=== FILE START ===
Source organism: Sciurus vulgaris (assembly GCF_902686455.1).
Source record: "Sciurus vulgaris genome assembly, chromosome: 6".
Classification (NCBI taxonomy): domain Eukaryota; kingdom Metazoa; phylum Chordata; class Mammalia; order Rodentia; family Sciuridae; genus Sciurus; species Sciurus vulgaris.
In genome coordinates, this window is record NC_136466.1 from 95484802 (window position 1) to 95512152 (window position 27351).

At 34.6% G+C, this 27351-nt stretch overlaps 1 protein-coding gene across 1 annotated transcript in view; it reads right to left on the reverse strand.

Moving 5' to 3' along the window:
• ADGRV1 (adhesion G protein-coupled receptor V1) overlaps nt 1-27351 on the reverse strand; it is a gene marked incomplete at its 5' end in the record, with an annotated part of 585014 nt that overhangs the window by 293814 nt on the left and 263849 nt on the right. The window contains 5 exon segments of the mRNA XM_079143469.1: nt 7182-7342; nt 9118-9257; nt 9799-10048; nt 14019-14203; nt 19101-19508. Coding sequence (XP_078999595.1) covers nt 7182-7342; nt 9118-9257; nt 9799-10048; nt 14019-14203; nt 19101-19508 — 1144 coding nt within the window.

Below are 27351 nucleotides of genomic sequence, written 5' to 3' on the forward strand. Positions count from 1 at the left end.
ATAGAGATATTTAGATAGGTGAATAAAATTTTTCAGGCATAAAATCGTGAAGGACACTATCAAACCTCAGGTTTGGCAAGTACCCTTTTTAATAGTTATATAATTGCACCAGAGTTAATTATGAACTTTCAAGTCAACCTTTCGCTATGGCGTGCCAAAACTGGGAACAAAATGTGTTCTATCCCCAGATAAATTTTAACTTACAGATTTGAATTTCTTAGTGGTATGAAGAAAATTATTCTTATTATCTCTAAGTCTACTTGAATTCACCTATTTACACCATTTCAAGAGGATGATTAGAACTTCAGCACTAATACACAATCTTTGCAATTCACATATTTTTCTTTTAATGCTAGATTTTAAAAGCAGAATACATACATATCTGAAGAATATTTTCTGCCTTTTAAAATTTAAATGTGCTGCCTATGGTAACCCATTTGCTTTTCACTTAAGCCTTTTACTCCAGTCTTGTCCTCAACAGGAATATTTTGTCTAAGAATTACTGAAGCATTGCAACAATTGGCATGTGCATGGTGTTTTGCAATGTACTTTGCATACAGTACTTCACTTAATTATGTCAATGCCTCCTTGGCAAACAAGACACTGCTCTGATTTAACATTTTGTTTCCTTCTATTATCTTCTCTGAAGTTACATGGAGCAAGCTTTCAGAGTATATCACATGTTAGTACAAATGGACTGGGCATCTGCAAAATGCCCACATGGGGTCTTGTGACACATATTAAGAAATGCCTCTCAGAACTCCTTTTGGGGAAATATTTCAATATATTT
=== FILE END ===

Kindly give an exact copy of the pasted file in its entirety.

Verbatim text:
Source organism: Sciurus vulgaris (assembly GCF_902686455.1).
Source record: "Sciurus vulgaris genome assembly, chromosome: 6".
Classification (NCBI taxonomy): domain Eukaryota; kingdom Metazoa; phylum Chordata; class Mammalia; order Rodentia; family Sciuridae; genus Sciurus; species Sciurus vulgaris.
In genome coordinates, this window is record NC_136466.1 from 95484802 (window position 1) to 95512152 (window position 27351).

At 34.6% G+C, this 27351-nt stretch overlaps 1 protein-coding gene across 1 annotated transcript in view; it reads right to left on the reverse strand.

Moving 5' to 3' along the window:
• ADGRV1 (adhesion G protein-coupled receptor V1) overlaps nt 1-27351 on the reverse strand; it is a gene marked incomplete at its 5' end in the record, with an annotated part of 585014 nt that overhangs the window by 293814 nt on the left and 263849 nt on the right. The window contains 5 exon segments of the mRNA XM_079143469.1: nt 7182-7342; nt 9118-9257; nt 9799-10048; nt 14019-14203; nt 19101-19508. Coding sequence (XP_078999595.1) covers nt 7182-7342; nt 9118-9257; nt 9799-10048; nt 14019-14203; nt 19101-19508 — 1144 coding nt within the window.

Below are 27351 nucleotides of genomic sequence, written 5' to 3' on the forward strand. Positions count from 1 at the left end.
ATAGAGATATTTAGATAGGTGAATAAAATTTTTCAGGCATAAAATCGTGAAGGACACTATCAAACCTCAGGTTTGGCAAGTACCCTTTTTAATAGTTATATAATTGCACCAGAGTTAATTATGAACTTTCAAGTCAACCTTTCGCTATGGCGTGCCAAAACTGGGAACAAAATGTGTTCTATCCCCAGATAAATTTTAACTTACAGATTTGAATTTCTTAGTGGTATGAAGAAAATTATTCTTATTATCTCTAAGTCTACTTGAATTCACCTATTTACACCATTTCAAGAGGATGATTAGAACTTCAGCACTAATACACAATCTTTGCAATTCACATATTTTTCTTTTAATGCTAGATTTTAAAAGCAGAATACATACATATCTGAAGAATATTTTCTGCCTTTTAAAATTTAAATGTGCTGCCTATGGTAACCCATTTGCTTTTCACTTAAGCCTTTTACTCCAGTCTTGTCCTCAACAGGAATATTTTGTCTAAGAATTACTGAAGCATTGCAACAATTGGCATGTGCATGGTGTTTTGCAATGTACTTTGCATACAGTACTTCACTTAATTATGTCAATGCCTCCTTGGCAAACAAGACACTGCTCTGATTTAACATTTTGTTTCCTTCTATTATCTTCTCTGAAGTTACATGGAGCAAGCTTTCAGAGTATATCACATGTTAGTACAAATGGACTGGGCATCTGCAAAATGCCCACATGGGGTCTTGTGACACATATTAAGAAATGCCTCTCAGAACTCCTTTTGGGGAAATATTTCAATATATTT